# Value and price of swaps

The pricing of the swap is done to calculate the swap rate of the swap. The swap rate is calculated such that both parties have zero value at the initiation of the swap contract. It is calculated based on the no-arbitrage principle.

As the time passes, the value of the swap will change due to the movement of the interest rates. For example, if two parties agree to swap the interest rates of a 5-year semi-annual floating rate bond with a fixed rate of 8 percent. One party agrees to receive 8 percent and will be ready to pay the interest rate of the floating rate bond and the other party will receive the floating interest rate and pay the fixed 8 percent. Here, the swap is priced at a swap rate of 8 percent such that the value of the contract would be zero at the initiation. But if the interest rate increases such that the floating rate payments are higher than the fixed rate payments then the swap will have a positive value for the party receiving floating rate and vice versa.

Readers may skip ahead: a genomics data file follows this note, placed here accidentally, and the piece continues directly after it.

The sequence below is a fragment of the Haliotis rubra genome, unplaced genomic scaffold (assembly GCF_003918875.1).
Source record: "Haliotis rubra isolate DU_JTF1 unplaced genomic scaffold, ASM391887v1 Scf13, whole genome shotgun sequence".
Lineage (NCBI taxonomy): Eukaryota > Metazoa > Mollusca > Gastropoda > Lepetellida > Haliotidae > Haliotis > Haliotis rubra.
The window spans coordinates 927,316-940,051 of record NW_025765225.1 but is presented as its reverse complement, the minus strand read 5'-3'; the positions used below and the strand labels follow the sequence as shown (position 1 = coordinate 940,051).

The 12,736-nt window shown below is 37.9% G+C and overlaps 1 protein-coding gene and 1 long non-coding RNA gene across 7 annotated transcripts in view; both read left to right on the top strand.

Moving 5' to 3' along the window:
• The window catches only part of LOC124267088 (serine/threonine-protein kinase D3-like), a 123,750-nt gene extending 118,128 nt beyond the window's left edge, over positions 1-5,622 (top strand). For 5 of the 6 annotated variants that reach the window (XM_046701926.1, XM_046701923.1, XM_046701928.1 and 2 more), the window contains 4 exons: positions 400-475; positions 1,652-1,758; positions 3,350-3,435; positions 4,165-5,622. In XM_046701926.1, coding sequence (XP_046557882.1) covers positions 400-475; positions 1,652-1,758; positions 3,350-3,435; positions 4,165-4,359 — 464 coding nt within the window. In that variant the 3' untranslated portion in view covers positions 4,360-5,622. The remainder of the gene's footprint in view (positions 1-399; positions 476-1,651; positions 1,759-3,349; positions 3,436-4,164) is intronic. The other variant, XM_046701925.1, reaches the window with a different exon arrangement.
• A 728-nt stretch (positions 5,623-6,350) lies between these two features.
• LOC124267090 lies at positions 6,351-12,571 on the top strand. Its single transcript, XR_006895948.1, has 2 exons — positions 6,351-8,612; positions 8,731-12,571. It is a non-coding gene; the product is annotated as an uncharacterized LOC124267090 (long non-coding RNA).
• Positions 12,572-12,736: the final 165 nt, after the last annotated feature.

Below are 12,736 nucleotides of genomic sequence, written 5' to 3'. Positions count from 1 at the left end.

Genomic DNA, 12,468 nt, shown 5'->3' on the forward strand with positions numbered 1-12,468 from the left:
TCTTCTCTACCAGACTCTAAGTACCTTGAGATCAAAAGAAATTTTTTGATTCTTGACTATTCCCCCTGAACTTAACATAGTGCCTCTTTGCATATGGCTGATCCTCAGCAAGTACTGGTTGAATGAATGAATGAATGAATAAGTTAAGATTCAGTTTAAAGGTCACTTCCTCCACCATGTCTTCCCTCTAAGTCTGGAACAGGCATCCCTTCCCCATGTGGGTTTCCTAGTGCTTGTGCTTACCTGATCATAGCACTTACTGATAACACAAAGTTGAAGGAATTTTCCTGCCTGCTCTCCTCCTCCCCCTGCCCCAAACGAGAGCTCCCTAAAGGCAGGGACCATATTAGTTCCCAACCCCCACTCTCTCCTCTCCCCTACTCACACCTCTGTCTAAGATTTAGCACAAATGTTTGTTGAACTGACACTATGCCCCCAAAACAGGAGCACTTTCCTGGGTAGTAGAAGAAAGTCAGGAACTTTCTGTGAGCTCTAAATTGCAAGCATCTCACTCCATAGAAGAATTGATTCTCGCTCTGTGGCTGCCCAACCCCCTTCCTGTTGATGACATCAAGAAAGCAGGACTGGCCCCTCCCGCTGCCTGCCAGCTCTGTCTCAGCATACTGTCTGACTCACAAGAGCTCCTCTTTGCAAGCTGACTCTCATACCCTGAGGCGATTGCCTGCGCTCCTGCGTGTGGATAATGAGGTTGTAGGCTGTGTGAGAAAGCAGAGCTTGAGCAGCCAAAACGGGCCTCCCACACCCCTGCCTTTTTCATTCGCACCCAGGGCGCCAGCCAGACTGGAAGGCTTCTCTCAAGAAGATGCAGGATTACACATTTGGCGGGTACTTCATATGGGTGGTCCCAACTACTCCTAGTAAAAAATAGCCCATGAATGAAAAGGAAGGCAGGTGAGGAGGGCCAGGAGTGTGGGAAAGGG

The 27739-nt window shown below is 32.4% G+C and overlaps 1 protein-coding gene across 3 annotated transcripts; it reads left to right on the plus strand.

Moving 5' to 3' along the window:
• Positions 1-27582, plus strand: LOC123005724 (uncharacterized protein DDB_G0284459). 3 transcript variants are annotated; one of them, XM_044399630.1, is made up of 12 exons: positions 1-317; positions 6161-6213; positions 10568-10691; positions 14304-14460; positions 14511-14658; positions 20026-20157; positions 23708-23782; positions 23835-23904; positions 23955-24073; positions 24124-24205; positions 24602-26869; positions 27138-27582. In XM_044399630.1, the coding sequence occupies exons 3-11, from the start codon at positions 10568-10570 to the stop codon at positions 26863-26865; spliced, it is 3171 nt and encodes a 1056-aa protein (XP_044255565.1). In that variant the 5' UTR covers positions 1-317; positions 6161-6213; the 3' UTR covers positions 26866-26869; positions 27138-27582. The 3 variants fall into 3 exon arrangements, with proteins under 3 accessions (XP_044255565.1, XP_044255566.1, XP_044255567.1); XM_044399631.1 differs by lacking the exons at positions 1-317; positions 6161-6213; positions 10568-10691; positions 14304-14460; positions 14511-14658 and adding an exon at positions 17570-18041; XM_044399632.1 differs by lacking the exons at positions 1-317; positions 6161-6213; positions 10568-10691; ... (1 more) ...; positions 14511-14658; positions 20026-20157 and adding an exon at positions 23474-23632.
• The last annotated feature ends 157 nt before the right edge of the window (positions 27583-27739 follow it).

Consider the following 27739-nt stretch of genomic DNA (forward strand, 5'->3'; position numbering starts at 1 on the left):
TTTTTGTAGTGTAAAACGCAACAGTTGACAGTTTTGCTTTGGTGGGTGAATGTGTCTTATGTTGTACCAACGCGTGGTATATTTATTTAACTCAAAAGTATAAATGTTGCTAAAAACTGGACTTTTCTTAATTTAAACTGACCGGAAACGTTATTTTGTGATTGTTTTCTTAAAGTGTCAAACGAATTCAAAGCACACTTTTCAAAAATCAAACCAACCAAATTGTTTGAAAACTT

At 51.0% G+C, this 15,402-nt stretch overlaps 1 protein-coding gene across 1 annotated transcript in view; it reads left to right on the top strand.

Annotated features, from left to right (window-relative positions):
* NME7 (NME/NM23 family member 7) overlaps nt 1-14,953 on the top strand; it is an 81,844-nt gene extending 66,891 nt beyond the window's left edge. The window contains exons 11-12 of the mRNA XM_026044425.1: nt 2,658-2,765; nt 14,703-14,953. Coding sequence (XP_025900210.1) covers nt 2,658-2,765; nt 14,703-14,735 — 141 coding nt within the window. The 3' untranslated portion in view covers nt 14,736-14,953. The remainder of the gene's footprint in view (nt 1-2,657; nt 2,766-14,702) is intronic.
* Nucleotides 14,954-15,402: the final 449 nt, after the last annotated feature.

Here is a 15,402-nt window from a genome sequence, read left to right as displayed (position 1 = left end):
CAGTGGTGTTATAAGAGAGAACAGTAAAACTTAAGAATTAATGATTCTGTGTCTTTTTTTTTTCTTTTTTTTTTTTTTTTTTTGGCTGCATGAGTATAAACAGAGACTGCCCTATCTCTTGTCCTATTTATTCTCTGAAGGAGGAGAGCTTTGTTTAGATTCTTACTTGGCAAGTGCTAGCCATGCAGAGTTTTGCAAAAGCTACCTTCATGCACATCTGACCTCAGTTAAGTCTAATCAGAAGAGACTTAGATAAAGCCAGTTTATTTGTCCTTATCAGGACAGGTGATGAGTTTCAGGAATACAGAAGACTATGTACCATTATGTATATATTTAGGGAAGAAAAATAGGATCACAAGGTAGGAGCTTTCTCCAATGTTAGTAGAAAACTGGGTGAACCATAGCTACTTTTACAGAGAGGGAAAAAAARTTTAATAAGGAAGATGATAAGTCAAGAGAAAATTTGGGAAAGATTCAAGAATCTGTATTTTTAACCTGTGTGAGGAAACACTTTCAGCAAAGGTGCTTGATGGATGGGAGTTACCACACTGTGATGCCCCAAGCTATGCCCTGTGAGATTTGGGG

__Check your concepts:__

(58.13) A plain-vanilla interest rate swap (fixed-to-floating) is priced at a swap rate of 6 percent. Which party is most likely to have a positive value of the swap with an increase in the interest rates?

(a) Fixed-rate payer

(b) Floating-rate payer

(c) Swap will have the same value for both the parties

__Solutions:__

(58.13) Correct Answer is A: If the interest rates increase, then the fixed-rate payer will pay less interest amount and receive higher interest rate from the party that is paying the floating rate. Therefore, the fixed-rate payer will have a positive value of the swap. The floating-rate payer will have the same value but negative.

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